December 11, 2020

Gabriel Aubry: Maker Spotlight!

by Kris Hurst

Gabriel Aubry is this month’s Maker Spotlight! He is a frequent user of the Ignite Studio at the Hamilton East Public Library in Fishers. He can be found drawing in his sketchbook, converting images into laser cut designs, and creating vinyl pieces for t-shirts and other items. He has been regularly making things at Ignite since November 2019 and is part of a collective of artists and makers that sell their work online and in Carmel.  Find he work at Indy Makers! He took some time to answer our questions about his experience.

When did you first become interested in making things?

I have been drawing since I was a child and had long considered it my favorite hobby since I was young. I continued to be greatly interested in art throughout all of my school years, exploring different mediums. And I developed an interest in making some sort of career out of art making.

Do you have any formal training or are you self-taught?

Aside from art classes from elementary to high school, I majored in studio art at Indiana University, with a heavy concentration on drawing and painting. I have taken a few classes in oil painting and am still interested in learning more skills for potential projects.

What kind of things do you currently make?

In the Ignite Studio, I illustrate designs that I use in projects that use the laser engraver and the Cricut machine. I work with another creator, Wendy Kiefel, on these projects to sell at enterprises found on Main Street in downtown Carmel, IN.

When did you decide to turn “making” into a business?

I wanted to make a career out of illustration and creating art. I originally thought about making and selling illustrations, paintings, or even comic books. My time at the Ignite Studio and my interactions with other creators introduced me to other ways to make a business out of creating that I hadn’t considered before.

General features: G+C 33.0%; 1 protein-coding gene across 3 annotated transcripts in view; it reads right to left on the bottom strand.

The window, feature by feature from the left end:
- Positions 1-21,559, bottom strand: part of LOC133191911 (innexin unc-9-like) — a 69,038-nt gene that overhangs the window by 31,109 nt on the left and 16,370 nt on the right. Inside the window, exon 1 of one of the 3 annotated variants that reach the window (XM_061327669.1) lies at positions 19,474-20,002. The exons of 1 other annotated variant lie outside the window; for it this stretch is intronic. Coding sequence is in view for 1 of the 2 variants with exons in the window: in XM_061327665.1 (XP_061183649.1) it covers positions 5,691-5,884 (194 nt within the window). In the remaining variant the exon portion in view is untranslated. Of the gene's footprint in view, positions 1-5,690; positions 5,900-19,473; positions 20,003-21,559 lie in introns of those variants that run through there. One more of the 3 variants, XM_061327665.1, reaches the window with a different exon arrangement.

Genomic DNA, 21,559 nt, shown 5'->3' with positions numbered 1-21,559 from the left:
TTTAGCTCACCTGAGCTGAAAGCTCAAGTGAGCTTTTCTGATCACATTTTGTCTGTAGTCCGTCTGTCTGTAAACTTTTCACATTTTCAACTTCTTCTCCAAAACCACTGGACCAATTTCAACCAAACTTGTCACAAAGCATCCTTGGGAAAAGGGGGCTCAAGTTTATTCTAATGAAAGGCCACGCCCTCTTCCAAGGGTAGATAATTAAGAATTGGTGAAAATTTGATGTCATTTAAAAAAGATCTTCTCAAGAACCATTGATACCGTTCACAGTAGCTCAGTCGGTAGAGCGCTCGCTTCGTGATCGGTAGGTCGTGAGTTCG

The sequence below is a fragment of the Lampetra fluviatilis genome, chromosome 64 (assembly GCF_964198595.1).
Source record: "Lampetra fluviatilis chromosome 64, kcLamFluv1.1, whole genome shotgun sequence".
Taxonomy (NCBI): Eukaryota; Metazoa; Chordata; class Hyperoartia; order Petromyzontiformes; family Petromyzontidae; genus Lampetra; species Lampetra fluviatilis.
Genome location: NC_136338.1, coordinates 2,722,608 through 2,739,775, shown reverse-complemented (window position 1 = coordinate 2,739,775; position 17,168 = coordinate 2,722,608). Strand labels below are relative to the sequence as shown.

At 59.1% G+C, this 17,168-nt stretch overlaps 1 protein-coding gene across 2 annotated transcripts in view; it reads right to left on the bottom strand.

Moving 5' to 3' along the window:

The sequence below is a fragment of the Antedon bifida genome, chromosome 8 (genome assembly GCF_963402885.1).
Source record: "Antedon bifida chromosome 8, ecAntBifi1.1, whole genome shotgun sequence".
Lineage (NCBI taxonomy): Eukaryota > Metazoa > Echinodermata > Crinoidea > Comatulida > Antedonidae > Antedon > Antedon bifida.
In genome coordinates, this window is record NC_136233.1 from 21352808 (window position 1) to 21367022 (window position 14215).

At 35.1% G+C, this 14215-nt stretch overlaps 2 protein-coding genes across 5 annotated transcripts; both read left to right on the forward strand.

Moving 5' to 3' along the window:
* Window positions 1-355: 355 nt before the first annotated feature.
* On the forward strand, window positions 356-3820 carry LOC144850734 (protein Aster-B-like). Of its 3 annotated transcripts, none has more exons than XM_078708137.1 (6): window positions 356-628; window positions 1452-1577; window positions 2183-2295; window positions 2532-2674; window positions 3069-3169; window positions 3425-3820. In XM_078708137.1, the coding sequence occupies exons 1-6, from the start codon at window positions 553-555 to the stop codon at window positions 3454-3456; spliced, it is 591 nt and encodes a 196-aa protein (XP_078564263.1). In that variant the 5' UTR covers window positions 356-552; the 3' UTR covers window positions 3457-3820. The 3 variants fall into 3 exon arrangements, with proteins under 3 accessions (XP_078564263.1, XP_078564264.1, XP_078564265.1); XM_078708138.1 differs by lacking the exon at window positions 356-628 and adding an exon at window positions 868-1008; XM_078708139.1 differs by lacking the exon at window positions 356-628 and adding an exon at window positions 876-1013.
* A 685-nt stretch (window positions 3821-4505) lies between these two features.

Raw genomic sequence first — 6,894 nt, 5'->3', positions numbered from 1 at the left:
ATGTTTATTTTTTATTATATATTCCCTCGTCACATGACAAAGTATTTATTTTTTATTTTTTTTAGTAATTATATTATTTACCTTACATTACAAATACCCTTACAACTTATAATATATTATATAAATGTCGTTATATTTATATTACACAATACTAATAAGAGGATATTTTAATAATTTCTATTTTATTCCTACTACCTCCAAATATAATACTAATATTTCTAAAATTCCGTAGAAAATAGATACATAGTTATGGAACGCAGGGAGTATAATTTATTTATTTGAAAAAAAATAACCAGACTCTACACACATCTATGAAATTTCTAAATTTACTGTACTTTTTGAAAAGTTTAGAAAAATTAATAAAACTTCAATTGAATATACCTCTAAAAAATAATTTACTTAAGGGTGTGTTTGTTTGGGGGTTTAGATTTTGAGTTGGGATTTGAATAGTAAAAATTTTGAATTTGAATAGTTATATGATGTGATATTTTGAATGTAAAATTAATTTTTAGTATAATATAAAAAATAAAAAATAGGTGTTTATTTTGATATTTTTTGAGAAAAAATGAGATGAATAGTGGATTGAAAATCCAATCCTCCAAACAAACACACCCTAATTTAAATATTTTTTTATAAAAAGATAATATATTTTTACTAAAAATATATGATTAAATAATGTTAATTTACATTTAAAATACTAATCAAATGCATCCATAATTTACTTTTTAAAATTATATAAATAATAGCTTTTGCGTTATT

What is the business/selling side of art making like?

To be honest, I would more often illustrate designs that would be used on the projects being sold (such as cards, shirts, ornaments, etc.), but it is very gratifying to help make something that others enjoy enough to purchase. At times, it can be a bit stressful to make products that look presentable for sale and to be able to make enough and on time, but the effort, when done, is satisfying.

What drew you to the Ignite Studio and how long have you been coming to Ignite?

A family friend introduced me to one of the makers, Wendy Kiefel, and we began collaborating on projects, producing holiday ornaments and other products for sale. Since then, I have been at the Ignite Studio, working on projects either with Wendy or by myself, since last year.

How has the Ignite Studio helped you further your goals in art and making?

It helped me in making illustrations for projects that involve equipment like the laser engraver and the Cricut machine and producing products for sale.

How easy or hard was it to learn the equipment in Ignite?

It is relatively easy for me to learn how to use equipment at Ignite. The hard part is making sure I can remember how to use it again, later, and it sometimes takes awhile to learn how to utilize the programs the equipment uses. I ask for assistance in relearning how to use the various equipment.

Any advice for those interesting in making things?

I have three advices:

  • Draw what you want, if not that, then what comes to mind
  • Always ask for constructive criticism, and look for ways to improve your work. If you think you can do better than you did before, work off of that.
  • And, in the words of Shia LaBeouf: Just do it.